The Lead

In Cumberland Co., state and local officials ask Pennsylvanians to license dogs in 2022

By: - December 14, 2021 2:29 pm

Agriculture Secretary Russell Redding speaking at the Carlisle Courthouse on Dec. 14, 2021 (Capital-Star photo by Cassie Miller).

CARLISLE, , Pa. — Officials from the state Department of Agriculture and Cumberland County spoke from the Cumberland County Courthouse Tuesday to remind Pennsylvanians to get their 2022 dog license before year’s end. 

“It’s simple, if you love your dog, license your dog,” Agriculture Secretary Russell Redding said. “The process is quick and easy to do, and every license sold helps dog wardens, animal rescues, and shelters to keep the dogs, and people, of Pennsylvania safe.”

Funds earned from licensing fees go to support the Pennsylvania Bureau of Dog Law Enforcement, which is overseen by the state Department of Agriculture. 

The funds support everything from inspecting Pennsylvania’s dog kennels, investigating and prosecuting illegal kennels, to reuniting lost dogs with their families and monitoring dangerous dogs, according to the department. 

“It became very clear over the last year how important – even more so – the companionship of pets were to families and individuals, so it is with a heartfelt ask that we are hopeful that people will license their pet,” Cumberland County Treasurer Kelly Neiderer said Tuesday.

The current annual dog license fee remains at $6.50 or $8.50 for an unaltered dog, despite a years-long push by the Bureau of Dog Law Enforcement and the Department of Agriculture to persuade the Legislature to pass the first free increase in more than two decades.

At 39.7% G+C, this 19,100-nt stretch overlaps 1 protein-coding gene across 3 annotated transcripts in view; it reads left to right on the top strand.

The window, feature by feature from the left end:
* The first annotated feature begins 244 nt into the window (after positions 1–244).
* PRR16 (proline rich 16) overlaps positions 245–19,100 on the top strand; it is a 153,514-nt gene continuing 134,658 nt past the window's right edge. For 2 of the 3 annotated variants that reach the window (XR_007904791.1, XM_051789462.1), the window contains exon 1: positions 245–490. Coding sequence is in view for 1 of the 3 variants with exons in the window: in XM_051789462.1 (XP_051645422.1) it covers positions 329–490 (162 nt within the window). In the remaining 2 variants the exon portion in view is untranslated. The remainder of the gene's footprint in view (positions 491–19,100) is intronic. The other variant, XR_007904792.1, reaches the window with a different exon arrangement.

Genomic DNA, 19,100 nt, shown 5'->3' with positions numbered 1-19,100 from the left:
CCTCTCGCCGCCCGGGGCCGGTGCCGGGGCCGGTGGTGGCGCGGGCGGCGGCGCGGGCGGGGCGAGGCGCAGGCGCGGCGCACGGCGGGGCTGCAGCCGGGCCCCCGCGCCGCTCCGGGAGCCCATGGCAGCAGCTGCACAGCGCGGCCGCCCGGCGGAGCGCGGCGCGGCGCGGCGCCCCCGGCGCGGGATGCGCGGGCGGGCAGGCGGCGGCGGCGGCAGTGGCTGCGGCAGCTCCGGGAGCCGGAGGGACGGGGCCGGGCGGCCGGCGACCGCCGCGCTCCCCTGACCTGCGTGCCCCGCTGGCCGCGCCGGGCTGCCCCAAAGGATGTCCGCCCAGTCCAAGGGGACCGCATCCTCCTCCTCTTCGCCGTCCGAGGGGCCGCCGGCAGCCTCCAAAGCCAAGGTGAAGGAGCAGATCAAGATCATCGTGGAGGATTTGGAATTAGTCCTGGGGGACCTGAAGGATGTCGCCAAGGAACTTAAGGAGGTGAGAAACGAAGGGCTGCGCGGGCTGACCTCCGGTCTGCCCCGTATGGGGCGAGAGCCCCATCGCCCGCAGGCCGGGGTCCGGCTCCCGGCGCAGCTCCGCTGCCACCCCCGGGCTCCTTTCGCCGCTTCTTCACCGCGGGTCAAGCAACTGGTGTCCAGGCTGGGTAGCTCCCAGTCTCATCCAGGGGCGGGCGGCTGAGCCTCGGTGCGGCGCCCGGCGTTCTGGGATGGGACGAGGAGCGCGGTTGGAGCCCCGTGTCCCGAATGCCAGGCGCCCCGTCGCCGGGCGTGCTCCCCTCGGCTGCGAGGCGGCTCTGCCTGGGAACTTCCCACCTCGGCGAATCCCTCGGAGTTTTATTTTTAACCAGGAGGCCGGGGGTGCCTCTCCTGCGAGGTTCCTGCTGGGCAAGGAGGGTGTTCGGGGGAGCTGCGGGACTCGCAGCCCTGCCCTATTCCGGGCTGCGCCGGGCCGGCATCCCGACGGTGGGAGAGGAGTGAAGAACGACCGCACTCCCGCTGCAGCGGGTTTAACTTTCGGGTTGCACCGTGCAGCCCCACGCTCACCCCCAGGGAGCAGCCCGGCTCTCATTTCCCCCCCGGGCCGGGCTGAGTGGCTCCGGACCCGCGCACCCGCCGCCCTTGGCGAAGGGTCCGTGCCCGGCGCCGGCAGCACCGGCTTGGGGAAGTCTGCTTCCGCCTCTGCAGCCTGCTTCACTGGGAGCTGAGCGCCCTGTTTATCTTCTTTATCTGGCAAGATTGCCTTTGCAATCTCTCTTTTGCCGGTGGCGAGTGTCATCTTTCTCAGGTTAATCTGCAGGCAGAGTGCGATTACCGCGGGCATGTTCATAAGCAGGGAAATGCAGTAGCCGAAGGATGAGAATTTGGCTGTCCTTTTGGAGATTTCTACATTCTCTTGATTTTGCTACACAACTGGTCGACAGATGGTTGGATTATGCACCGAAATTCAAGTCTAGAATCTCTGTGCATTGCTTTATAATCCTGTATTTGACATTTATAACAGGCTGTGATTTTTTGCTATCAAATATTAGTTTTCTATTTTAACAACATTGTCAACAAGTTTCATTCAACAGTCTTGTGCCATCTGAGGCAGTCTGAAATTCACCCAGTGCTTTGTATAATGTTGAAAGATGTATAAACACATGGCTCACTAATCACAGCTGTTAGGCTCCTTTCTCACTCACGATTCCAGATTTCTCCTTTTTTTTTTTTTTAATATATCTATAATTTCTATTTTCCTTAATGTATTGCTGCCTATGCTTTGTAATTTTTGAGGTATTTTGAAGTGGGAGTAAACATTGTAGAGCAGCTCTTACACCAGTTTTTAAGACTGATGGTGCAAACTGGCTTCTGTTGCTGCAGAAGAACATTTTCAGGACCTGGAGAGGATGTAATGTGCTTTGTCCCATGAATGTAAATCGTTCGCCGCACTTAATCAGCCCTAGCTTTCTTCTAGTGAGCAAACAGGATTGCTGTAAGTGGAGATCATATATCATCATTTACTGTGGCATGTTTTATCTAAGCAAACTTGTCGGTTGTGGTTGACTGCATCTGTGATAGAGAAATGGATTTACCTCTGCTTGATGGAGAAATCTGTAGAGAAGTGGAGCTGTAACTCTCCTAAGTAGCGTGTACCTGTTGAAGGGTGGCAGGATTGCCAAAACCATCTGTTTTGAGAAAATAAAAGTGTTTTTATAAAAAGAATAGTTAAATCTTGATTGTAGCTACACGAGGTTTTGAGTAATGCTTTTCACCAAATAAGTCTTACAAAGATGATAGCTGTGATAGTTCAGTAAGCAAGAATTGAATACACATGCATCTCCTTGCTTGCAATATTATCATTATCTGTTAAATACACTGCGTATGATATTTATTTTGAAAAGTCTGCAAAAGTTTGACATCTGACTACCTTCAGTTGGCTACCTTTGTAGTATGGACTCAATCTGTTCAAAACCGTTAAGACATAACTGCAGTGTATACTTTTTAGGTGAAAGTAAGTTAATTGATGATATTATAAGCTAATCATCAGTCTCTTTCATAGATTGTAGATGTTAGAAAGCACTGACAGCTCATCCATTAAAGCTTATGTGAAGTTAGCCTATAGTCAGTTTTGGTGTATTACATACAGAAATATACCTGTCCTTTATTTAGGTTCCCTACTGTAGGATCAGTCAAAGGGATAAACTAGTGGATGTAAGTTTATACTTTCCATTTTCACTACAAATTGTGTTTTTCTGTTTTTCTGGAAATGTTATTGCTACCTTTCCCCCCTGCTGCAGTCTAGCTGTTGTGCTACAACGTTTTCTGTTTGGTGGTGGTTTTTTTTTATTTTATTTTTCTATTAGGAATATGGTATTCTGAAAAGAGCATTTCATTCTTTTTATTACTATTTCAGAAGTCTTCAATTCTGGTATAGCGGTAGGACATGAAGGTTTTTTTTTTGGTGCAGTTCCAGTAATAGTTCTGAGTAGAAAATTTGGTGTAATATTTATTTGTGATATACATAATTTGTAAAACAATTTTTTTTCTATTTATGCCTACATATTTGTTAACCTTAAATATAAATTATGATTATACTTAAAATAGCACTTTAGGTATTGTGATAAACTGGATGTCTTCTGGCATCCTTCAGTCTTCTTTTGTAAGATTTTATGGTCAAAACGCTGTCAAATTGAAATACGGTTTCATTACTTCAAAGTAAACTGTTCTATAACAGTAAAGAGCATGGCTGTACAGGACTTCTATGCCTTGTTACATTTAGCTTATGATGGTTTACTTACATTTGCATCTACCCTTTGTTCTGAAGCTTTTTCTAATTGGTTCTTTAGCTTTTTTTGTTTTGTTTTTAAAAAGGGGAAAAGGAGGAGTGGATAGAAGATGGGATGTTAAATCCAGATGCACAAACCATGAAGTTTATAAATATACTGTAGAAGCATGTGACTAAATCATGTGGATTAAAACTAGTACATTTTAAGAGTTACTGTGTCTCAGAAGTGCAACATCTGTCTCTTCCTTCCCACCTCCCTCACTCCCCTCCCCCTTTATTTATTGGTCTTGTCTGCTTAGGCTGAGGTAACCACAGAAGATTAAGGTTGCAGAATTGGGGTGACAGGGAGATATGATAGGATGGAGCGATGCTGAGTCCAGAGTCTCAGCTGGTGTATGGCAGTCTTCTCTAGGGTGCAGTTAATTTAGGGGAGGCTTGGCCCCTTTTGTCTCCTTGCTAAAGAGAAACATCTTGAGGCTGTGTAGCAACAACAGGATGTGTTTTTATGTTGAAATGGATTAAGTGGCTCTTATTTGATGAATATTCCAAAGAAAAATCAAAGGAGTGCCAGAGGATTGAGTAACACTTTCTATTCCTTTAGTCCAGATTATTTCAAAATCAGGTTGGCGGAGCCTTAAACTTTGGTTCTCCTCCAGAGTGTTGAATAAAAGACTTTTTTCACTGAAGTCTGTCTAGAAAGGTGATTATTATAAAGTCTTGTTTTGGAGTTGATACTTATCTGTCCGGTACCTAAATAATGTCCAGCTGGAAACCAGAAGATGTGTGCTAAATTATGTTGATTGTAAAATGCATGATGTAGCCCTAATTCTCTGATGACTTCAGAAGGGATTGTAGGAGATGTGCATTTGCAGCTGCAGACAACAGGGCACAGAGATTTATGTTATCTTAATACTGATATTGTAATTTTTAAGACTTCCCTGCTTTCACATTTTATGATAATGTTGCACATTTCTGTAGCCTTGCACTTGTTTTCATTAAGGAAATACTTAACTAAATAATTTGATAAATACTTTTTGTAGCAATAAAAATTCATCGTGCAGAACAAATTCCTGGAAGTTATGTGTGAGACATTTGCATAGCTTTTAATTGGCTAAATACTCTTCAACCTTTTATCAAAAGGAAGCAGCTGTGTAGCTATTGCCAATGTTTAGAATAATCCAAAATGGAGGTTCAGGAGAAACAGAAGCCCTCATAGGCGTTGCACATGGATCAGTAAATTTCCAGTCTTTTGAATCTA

Neither fee increase bill – HB 526, state Rep. Eddie Day Pashinski, D-Luzerne, nor SB 232, sponsored by state Sen. Judy Schwank, D-Berks, – have moved out of their respective committees. 

Speaking to reporters Tuesday, Redding said he would continue to advocate for a fee increase in 2022.

“I will enter 2022 anxious and every bit as aggressive to get that done,” Redding said. “At the end of the day, we need that dog law fee – it’s been 26 years – we were so close.”

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Cassie Miller
Cassie Miller

A native Pennsylvanian, Cassie Miller worked for various publications across the Midstate before joining the team at the Pennsylvania Capital-Star. In her previous roles, she has covered everything from local sports to the financial services industry.